The Fed's latest news has prompted another round of what-ifs.
Insurance giant The Hartford announced plans Wednesday to sell its life
insurance and retirement businesses, as well as Woodbury Financial
Services, the firm’s independent broker/dealer. The news
leaves Woodbury’s 1,600 reps faced with the tough choice:
Find another broker/dealer or stick around and see who the new
owners will be.
Because The Hartford is a public company, the firm had to
announce its intent to sell before it started to seriously consider
offers, said recruiter Jon Henschen, president of Henschen &
Associates. That leaves a potentially long lag time before a buyer
is announced, and that can have a negative effect on advisor
retention, he said.
Putting Woodbury on the block took many by surprise. The firm
had been aggressively recruiting, and had hired Gary Bender in May
2011 as new vice president of acquistion and retention. But it has
been widely reported that hedge fund manager John Paulson, The
Hartford’s largest shareholder, hasbeenpressuringtheinsurancecompany
to separate its life insurance business from its property and
casualty unit to raise cash.
The longer it takes for The Hartford to find a buyer for
Woodbury, the more room it gives for other b/ds and recruiters to
swoop in and take the firm’s best advisors, said Jodie
Papike, executive vice president at Cross-Search. Woodbury’s
advisors are in a state of uncertainty, not knowing who’s
going to buy the firm or what’s going to happen. “That
question mark makes people feel insecure,” she said.
Papike has heard that some advisors are getting eight to 15
recruiter calls a day following the announcement. Still, Papike
doesn’t expect a lot of movement from advisors initially.
Most people will likely take a wait-and-see approach.
Who Could Be Woodbury’s
New Parent?Woodbury has some 1,600 reps and $23.7 billion in total AUM. Scott
Smith, analyst at Cerulli Associates, said this would put the firm
in the same category as Advisor Group’s SagePoint,
Transamerica, Cadaret, Grant, or Cetera’s
Potential candidates to buy Woodbury include firms that have
been on the acquisition trail, such as LPL Financial, AIG Advisor
Group, and Ladenburg Thalmann. Analysts also say there are several
private equity firms looking to put capital to work in the IBD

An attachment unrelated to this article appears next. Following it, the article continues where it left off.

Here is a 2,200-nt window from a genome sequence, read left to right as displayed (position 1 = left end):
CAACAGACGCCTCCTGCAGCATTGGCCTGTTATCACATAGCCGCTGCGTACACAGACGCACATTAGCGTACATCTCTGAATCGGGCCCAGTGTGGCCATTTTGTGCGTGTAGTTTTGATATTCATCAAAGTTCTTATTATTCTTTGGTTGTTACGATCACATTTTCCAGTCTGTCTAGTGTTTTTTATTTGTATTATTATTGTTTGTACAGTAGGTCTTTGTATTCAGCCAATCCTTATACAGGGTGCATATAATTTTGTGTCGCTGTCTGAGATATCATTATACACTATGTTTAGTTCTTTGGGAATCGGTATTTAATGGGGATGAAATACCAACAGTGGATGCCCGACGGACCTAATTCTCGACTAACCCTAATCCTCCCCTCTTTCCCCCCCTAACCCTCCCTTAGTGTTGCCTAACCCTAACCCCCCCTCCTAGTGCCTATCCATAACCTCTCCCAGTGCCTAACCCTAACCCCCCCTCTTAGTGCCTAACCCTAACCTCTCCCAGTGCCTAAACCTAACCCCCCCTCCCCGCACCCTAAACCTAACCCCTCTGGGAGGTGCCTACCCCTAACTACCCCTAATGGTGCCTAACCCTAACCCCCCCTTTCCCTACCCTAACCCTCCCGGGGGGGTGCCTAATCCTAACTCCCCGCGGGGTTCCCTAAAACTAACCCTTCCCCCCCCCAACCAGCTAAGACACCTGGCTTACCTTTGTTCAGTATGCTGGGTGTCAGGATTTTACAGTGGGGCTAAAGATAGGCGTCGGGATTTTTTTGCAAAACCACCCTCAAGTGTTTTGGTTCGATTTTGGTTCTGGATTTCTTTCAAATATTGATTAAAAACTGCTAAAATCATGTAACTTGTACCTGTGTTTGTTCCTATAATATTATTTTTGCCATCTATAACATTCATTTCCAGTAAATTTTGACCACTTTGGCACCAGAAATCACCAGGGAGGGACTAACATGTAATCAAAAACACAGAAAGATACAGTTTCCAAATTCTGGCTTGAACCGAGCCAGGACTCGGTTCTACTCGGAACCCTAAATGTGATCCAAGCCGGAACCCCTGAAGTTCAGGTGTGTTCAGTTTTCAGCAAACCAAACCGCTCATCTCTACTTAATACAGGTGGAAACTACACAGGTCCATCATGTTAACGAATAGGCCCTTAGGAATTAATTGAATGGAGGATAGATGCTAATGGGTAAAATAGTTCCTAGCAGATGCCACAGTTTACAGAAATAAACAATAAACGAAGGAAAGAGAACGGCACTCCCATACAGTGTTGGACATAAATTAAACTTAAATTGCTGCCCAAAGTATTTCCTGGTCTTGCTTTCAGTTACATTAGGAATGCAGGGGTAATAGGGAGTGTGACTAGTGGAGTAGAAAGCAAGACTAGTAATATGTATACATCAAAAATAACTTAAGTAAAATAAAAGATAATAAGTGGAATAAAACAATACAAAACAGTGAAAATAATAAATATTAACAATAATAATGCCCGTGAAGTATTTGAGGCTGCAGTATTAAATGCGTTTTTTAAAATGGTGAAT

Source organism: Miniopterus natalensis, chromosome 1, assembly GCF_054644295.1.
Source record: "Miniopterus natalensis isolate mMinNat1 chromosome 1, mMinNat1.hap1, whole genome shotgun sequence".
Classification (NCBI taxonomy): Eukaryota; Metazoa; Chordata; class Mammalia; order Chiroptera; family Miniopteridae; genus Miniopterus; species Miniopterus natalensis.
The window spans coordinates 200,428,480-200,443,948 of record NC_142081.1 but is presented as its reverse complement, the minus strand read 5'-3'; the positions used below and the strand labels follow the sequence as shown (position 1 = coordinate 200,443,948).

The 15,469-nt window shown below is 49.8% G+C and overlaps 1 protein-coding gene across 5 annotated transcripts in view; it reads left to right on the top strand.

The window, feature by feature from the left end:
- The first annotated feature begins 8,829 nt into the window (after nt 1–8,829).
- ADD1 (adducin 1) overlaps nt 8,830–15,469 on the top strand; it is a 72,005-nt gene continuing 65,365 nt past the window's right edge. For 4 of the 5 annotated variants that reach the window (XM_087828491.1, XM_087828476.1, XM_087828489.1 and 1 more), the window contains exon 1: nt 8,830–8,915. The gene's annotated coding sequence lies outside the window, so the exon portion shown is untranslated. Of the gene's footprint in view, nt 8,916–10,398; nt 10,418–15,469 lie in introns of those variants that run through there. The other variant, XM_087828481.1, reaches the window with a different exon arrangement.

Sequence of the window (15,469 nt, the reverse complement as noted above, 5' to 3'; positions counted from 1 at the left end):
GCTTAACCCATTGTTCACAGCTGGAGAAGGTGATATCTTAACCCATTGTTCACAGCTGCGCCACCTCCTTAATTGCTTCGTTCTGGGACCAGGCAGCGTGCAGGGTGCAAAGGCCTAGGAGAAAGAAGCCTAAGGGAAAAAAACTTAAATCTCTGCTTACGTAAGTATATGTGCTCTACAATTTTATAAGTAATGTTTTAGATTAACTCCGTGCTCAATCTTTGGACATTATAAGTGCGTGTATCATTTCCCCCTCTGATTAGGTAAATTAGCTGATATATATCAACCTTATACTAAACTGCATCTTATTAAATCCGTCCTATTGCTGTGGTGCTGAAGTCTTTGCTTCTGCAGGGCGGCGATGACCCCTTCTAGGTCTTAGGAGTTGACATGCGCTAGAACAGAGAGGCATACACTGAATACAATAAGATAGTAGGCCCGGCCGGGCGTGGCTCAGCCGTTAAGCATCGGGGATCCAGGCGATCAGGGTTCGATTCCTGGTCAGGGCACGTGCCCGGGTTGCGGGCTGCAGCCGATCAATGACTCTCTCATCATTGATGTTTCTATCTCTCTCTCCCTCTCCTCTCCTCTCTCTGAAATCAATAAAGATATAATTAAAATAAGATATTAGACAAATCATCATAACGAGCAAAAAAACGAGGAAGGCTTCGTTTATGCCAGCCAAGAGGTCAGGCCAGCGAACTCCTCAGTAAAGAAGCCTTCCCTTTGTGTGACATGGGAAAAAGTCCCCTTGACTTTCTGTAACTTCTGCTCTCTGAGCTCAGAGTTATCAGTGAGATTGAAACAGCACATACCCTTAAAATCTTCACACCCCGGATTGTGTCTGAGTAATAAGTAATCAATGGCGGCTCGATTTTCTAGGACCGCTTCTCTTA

space, including Lovell Minnick, which bought First Allied;
Parthenon; and Lightyear Capital, which owns Cetera.
Chip Roame, managing partner with Tiburon Strategic Advisors,
said private equity firms like Warburg Pincus, Texas Pacific and
Hellman & Friedman could also be candidates.
“One thing’s for sure, it’s not going to be an
insurance company,” because many of them have been shedding
their b/d subsidiaries, said Philip Palaveev, president of Fusion
But Henschen believes Allianz Life Insurance Company could be a
strong candidate, given their geographic location. Allianz is based
in Minneapolis, Minn., while Woodbury is in Woodbury, Minn.
Allianz’s German-based corporate parent is also reportedly
looking to bolster the U.S. business, Henschen said.
Whoever ends up buying Woodbury, Henschen expects the firm to
sell at about 35 to 40 percent of its trailing 12-month revenue,
which was about $250 million for 2011, according the company.
The Decision to
If sold, Woodbury will join the wave of insurance-owned
broker/dealers that have been divested by insurance firms the last
couple years. Pacific Life sold its broker-dealers to LPL; ING sold
to Lightyear; and recently, Genworth sold off its b/d. One reason
behind the wave of divestitures is that it’s more difficult
to distribute proprietary product and the profit margins
haven’t lived up to the insurance firms’ expectations,
says Tiburon’s Roame.
But Clark Troy, research director at Aite Group, believes
putting Woodbury on the block was simply a byproduct of the The
Hartford’s larger strategy to separate its life insurance and
property and casualty businesses. There’s no need for the b/d
without its annuities and life insurance businesses.
Consultant Tim Welsh of Nexus Strategy in Larkspur, Calif. said
many financial companies are eager to reduce risk in this market.
Hartford accomplishes this in two ways by exiting the annuities
business, where the margins are difficult, and the broader
broker/dealer business, where rep misbehavior can end in costly
litigation, as was the case with troubled private placements.
"The annuities business has some huge downstream risk if you're
promising people 6,7 percent guaranteed returns and the markets
right now are giving you less than 1 on fixed income," Welsh says.
"They may have looked at the long-term profitability and said, 'We
have a bill that's going to come due when these baby boomers all
retire and start to annuitize these products.'"
A lot of these insurance firms had their doubts when they bought
broker/dealers to begin with, said Fusion’s Palaveev. But
margins have fallen and many are afraid of the massive liabilities
that have caused problems for other firms, such as SecuritiesAmerica. They might as well get out
of the business while they can get a high price and still have no
huge liabilities, he said.
At the same time, Woodbury was, by all accounts, a large and
profitable operation. “Woodbury was probably the poster child
for a great insurance broker/dealer,” Palaveev said.
Senior Editor Jerry Gleeson
contributed reporting to this article.